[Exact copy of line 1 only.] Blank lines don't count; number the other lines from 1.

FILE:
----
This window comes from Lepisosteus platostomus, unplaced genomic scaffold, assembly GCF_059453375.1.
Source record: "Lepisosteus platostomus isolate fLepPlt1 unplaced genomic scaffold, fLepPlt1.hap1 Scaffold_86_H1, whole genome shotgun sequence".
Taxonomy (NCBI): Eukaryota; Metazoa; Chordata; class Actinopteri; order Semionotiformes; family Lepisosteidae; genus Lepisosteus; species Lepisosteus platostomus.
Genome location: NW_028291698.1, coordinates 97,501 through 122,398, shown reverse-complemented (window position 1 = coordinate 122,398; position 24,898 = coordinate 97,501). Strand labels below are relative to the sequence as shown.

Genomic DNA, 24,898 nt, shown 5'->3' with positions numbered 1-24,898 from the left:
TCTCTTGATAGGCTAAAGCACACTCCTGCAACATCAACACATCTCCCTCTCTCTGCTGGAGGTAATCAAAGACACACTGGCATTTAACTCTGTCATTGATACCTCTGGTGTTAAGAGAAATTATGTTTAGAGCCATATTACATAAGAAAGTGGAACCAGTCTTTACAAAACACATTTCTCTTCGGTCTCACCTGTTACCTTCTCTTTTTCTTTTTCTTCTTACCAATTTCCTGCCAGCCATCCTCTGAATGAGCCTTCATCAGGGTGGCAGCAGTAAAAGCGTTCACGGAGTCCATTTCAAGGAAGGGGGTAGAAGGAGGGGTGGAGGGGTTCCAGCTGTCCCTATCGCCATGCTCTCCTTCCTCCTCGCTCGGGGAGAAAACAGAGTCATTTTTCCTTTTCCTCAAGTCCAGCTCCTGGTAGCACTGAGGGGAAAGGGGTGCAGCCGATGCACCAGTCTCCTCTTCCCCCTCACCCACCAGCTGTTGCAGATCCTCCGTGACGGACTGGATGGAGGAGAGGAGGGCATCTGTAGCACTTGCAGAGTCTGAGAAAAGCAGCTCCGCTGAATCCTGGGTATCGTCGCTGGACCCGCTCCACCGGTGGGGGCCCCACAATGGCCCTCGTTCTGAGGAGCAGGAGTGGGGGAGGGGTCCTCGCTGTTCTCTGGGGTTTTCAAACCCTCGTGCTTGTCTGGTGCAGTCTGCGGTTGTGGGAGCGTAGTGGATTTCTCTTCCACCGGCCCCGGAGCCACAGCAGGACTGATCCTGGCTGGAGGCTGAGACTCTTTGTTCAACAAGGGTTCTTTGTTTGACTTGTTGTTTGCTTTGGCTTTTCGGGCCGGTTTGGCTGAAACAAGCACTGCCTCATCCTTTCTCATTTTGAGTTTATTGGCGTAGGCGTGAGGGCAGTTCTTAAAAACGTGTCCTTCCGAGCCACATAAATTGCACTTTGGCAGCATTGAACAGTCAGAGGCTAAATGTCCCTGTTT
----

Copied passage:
This window comes from Lepisosteus platostomus, unplaced genomic scaffold, assembly GCF_059453375.1.